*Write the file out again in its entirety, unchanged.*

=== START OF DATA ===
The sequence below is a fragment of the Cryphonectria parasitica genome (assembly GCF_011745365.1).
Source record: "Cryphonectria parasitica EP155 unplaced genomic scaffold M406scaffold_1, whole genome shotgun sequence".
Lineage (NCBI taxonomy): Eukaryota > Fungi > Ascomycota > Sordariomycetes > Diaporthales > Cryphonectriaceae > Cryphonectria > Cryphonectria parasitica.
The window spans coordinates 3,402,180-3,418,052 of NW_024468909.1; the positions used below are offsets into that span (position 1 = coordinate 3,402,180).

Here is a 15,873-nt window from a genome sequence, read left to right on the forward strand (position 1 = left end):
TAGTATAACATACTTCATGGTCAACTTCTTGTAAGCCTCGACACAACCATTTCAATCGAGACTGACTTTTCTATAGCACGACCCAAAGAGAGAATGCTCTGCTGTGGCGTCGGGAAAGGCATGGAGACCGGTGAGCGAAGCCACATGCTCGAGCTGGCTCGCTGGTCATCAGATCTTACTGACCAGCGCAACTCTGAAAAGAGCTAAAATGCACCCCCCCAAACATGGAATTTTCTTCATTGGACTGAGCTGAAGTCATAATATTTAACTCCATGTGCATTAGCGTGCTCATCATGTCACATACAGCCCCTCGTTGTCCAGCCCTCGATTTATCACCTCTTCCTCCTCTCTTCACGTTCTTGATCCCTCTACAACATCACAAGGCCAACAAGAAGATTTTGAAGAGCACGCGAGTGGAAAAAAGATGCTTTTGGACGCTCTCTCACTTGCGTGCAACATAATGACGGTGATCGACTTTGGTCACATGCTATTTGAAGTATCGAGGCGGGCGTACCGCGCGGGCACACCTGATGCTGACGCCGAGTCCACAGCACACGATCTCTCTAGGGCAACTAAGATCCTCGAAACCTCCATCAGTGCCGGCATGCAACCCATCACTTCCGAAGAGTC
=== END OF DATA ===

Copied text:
The sequence below is a fragment of the Cryphonectria parasitica genome (assembly GCF_011745365.1).
Source record: "Cryphonectria parasitica EP155 unplaced genomic scaffold M406scaffold_1, whole genome shotgun sequence".
Lineage (NCBI taxonomy): Eukaryota > Fungi > Ascomycota > Sordariomycetes > Diaporthales > Cryphonectriaceae > Cryphonectria > Cryphonectria parasitica.
The window spans coordinates 3,402,180-3,418,052 of NW_024468909.1; the positions used below are offsets into that span (position 1 = coordinate 3,402,180).

Here is a 15,873-nt window from a genome sequence, read left to right on the forward strand (position 1 = left end):
TAGTATAACATACTTCATGGTCAACTTCTTGTAAGCCTCGACACAACCATTTCAATCGAGACTGACTTTTCTATAGCACGACCCAAAGAGAGAATGCTCTGCTGTGGCGTCGGGAAAGGCATGGAGACCGGTGAGCGAAGCCACATGCTCGAGCTGGCTCGCTGGTCATCAGATCTTACTGACCAGCGCAACTCTGAAAAGAGCTAAAATGCACCCCCCCAAACATGGAATTTTCTTCATTGGACTGAGCTGAAGTCATAATATTTAACTCCATGTGCATTAGCGTGCTCATCATGTCACATACAGCCCCTCGTTGTCCAGCCCTCGATTTATCACCTCTTCCTCCTCTCTTCACGTTCTTGATCCCTCTACAACATCACAAGGCCAACAAGAAGATTTTGAAGAGCACGCGAGTGGAAAAAAGATGCTTTTGGACGCTCTCTCACTTGCGTGCAACATAATGACGGTGATCGACTTTGGTCACATGCTATTTGAAGTATCGAGGCGGGCGTACCGCGCGGGCACACCTGATGCTGACGCCGAGTCCACAGCACACGATCTCTCTAGGGCAACTAAGATCCTCGAAACCTCCATCAGTGCCGGCATGCAACCCATCACTTCCGAAGAGTC